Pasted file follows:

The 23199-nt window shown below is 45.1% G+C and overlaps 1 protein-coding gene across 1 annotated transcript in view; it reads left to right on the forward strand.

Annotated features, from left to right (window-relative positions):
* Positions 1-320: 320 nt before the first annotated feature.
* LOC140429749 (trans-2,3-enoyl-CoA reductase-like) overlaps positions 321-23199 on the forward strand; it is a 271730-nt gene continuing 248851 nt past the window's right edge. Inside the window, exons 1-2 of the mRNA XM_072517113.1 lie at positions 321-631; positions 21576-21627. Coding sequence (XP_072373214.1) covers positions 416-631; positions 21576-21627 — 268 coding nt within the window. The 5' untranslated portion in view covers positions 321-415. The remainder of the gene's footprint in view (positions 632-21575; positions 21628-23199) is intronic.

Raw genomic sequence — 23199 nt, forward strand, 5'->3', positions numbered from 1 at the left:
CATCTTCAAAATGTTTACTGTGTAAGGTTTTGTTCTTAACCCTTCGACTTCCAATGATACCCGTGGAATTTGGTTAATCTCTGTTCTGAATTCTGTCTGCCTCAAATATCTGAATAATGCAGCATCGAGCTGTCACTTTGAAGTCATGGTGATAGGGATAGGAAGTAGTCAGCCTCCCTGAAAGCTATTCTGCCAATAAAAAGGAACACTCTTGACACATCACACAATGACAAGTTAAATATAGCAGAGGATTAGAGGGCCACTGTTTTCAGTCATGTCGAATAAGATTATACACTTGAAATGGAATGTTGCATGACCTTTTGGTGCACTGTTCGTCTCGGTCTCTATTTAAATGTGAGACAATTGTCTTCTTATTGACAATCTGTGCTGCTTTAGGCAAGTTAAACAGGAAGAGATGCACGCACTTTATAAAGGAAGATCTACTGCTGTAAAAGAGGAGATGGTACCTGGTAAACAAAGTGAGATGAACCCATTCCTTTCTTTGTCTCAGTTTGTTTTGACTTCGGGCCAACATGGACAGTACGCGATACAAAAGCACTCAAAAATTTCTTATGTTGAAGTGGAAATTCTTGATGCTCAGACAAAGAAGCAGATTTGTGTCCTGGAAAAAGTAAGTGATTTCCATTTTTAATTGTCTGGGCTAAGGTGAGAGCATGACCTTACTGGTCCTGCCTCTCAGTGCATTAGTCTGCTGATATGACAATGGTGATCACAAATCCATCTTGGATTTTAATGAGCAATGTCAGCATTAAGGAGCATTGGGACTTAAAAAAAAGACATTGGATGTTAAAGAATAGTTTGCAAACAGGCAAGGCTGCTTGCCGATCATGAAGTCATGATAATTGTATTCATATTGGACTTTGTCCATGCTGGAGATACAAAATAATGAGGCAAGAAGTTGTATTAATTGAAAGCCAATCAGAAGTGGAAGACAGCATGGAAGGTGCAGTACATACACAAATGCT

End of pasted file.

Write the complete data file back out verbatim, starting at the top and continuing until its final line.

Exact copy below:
The 23199-nt window shown below is 45.1% G+C and overlaps 1 protein-coding gene across 1 annotated transcript in view; it reads left to right on the forward strand.

Annotated features, from left to right (window-relative positions):
* Positions 1-320: 320 nt before the first annotated feature.
* LOC140429749 (trans-2,3-enoyl-CoA reductase-like) overlaps positions 321-23199 on the forward strand; it is a 271730-nt gene continuing 248851 nt past the window's right edge. Inside the window, exons 1-2 of the mRNA XM_072517113.1 lie at positions 321-631; positions 21576-21627. Coding sequence (XP_072373214.1) covers positions 416-631; positions 21576-21627 — 268 coding nt within the window. The 5' untranslated portion in view covers positions 321-415. The remainder of the gene's footprint in view (positions 632-21575; positions 21628-23199) is intronic.

Raw genomic sequence — 23199 nt, forward strand, 5'->3', positions numbered from 1 at the left:
CATCTTCAAAATGTTTACTGTGTAAGGTTTTGTTCTTAACCCTTCGACTTCCAATGATACCCGTGGAATTTGGTTAATCTCTGTTCTGAATTCTGTCTGCCTCAAATATCTGAATAATGCAGCATCGAGCTGTCACTTTGAAGTCATGGTGATAGGGATAGGAAGTAGTCAGCCTCCCTGAAAGCTATTCTGCCAATAAAAAGGAACACTCTTGACACATCACACAATGACAAGTTAAATATAGCAGAGGATTAGAGGGCCACTGTTTTCAGTCATGTCGAATAAGATTATACACTTGAAATGGAATGTTGCATGACCTTTTGGTGCACTGTTCGTCTCGGTCTCTATTTAAATGTGAGACAATTGTCTTCTTATTGACAATCTGTGCTGCTTTAGGCAAGTTAAACAGGAAGAGATGCACGCACTTTATAAAGGAAGATCTACTGCTGTAAAAGAGGAGATGGTACCTGGTAAACAAAGTGAGATGAACCCATTCCTTTCTTTGTCTCAGTTTGTTTTGACTTCGGGCCAACATGGACAGTACGCGATACAAAAGCACTCAAAAATTTCTTATGTTGAAGTGGAAATTCTTGATGCTCAGACAAAGAAGCAGATTTGTGTCCTGGAAAAAGTAAGTGATTTCCATTTTTAATTGTCTGGGCTAAGGTGAGAGCATGACCTTACTGGTCCTGCCTCTCAGTGCATTAGTCTGCTGATATGACAATGGTGATCACAAATCCATCTTGGATTTTAATGAGCAATGTCAGCATTAAGGAGCATTGGGACTTAAAAAAAAGACATTGGATGTTAAAGAATAGTTTGCAAACAGGCAAGGCTGCTTGCCGATCATGAAGTCATGATAATTGTATTCATATTGGACTTTGTCCATGCTGGAGATACAAAATAATGAGGCAAGAAGTTGTATTAATTGAAAGCCAATCAGAAGTGGAAGACAGCATGGAAGGTGCAGTACATACACAAATGCT